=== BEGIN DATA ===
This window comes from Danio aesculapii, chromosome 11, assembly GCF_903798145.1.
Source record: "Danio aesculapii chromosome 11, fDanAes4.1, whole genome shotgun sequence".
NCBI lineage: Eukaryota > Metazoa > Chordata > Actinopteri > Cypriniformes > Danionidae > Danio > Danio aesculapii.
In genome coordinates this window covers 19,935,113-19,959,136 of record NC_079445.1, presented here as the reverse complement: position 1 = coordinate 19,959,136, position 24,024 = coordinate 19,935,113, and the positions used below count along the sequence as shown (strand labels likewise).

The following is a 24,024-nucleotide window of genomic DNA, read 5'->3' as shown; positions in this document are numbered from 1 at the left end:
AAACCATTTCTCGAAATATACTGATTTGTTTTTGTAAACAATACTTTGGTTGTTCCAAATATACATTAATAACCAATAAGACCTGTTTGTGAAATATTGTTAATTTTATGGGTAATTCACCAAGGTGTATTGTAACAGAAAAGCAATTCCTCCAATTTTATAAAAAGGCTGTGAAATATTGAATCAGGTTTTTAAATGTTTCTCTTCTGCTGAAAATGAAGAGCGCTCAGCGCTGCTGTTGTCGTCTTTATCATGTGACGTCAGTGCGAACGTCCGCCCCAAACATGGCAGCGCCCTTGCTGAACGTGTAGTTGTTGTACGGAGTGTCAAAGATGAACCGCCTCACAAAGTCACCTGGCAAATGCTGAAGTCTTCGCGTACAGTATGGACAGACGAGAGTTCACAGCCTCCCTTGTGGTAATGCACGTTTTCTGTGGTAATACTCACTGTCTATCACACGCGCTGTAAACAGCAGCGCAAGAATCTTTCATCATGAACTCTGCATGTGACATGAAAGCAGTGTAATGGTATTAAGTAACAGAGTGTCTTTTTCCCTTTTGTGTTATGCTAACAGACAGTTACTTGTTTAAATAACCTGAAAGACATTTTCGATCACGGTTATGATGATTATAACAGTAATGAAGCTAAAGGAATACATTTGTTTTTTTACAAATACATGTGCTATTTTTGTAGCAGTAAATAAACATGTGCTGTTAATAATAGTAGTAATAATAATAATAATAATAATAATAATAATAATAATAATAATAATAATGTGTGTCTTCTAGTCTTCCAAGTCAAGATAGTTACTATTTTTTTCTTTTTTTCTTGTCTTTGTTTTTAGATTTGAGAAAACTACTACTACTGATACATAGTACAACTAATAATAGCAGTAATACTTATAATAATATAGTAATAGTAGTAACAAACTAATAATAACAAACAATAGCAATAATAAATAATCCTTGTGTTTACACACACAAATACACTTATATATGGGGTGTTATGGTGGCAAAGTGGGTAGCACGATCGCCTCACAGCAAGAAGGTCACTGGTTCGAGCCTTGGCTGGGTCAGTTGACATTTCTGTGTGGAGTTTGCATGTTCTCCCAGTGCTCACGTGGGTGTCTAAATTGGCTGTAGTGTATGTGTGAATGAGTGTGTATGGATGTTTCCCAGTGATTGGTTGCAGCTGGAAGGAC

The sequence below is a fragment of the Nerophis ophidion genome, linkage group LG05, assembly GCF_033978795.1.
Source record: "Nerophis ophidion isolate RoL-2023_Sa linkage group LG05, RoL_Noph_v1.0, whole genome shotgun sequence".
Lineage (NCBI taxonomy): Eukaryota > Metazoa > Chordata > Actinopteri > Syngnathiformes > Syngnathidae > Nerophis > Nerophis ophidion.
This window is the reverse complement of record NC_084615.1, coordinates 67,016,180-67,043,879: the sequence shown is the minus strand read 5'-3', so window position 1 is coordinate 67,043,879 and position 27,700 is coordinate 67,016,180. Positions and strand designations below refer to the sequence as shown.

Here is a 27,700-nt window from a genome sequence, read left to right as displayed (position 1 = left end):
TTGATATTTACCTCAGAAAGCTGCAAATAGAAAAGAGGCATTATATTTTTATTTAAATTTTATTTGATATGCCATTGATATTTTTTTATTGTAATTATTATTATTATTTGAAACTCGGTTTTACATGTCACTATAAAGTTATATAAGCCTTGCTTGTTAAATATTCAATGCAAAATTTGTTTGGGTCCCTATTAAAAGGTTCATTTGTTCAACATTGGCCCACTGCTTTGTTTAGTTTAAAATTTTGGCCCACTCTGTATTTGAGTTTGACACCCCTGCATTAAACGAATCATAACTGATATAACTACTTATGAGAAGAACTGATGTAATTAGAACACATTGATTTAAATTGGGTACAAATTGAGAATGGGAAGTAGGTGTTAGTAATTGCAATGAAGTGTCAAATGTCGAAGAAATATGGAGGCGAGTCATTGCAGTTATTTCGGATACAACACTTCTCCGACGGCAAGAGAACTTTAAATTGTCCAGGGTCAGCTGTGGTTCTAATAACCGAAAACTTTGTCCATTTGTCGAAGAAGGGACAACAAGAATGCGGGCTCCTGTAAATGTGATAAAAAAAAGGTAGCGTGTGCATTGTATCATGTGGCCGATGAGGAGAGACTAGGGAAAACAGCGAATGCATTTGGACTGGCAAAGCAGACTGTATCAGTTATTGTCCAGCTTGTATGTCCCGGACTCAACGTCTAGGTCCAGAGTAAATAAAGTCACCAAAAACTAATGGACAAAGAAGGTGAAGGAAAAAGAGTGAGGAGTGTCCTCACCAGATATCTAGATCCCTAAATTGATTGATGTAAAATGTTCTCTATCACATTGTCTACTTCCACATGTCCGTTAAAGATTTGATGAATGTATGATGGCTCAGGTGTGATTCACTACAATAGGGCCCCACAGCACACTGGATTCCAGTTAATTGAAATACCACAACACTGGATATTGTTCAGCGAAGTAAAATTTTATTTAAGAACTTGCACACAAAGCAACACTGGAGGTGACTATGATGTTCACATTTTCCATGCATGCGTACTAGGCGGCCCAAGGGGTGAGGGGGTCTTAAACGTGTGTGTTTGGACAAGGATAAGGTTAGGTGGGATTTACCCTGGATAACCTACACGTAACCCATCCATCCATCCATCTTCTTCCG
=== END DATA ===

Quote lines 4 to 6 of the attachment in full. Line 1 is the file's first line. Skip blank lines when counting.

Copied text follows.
In genome coordinates this window covers 19,935,113-19,959,136 of record NC_079445.1, presented here as the reverse complement: position 1 = coordinate 19,959,136, position 24,024 = coordinate 19,935,113, and the positions used below count along the sequence as shown (strand labels likewise).

The following is a 24,024-nucleotide window of genomic DNA, read 5'->3' as shown; positions in this document are numbered from 1 at the left end:
AAACCATTTCTCGAAATATACTGATTTGTTTTTGTAAACAATACTTTGGTTGTTCCAAATATACATTAATAACCAATAAGACCTGTTTGTGAAATATTGTTAATTTTATGGGTAATTCACCAAGGTGTATTGTAACAGAAAAGCAATTCCTCCAATTTTATAAAAAGGCTGTGAAATATTGAATCAGGTTTTTAAATGTTTCTCTTCTGCTGAAAATGAAGAGCGCTCAGCGCTGCTGTTGTCGTCTTTATCATGTGACGTCAGTGCGAACGTCCGCCCCAAACATGGCAGCGCCCTTGCTGAACGTGTAGTTGTTGTACGGAGTGTCAAAGATGAACCGCCTCACAAAGTCACCTGGCAAATGCTGAAGTCTTCGCGTACAGTATGGACAGACGAGAGTTCACAGCCTCCCTTGTGGTAATGCACGTTTTCTGTGGTAATACTCACTGTCTATCACACGCGCTGTAAACAGCAGCGCAAGAATCTTTCATCATGAACTCTGCATGTGACATGAAAGCAGTGTAATGGTATTAAGTAACAGAGTGTCTTTTTCCCTTTTGTGTTATGCTAACAGACAGTTACTTGTTTAAATAACCTGAAAGACATTTTCGATCACGGTTATGATGATTATAACAGTAATGAAGCTAAAGGAATACATTTGTTTTTTTACAAATACATGTGCTATTTTTGTAGCAGTAAATAAACATGTGCTGTTAATAATAGTAGTAATAATAATAATAATAATAATAATAATAATAATAATAATAATAATAATGTGTGTCTTCTAGTCTTCCAAGTCAAGATAGTTACTATTTTTTTCTTTTTTTCTTGTCTTTGTTTTTAGATTTGAGAAAACTACTACTACTGATACATAGTACAACTAATAATAGCAGTAATACTTATAATAATATAGTAATAGTAGTAACAAACTAATAATAACAAACAATAGCAATAATAAATAATCCTTGTGTTTACACACACAAATACACTTATATATGGGGTGTTATGGTGGCAAAGTGGGTAGCACGATCGCCTCACAGCAAGAAGGTCACTGGTTCGAGCCTTGGCTGGGTCAGTTGACATTTCTGTGTGGAGTTTGCATGTTCTCCCAGTGCTCACGTGGGTGTCTAAATTGGCTGTAGTGTATGTGTGAATGAGTGTGTATGGATGTTTCCCAGTGATTGGTTGCAGCTGGAAGGAC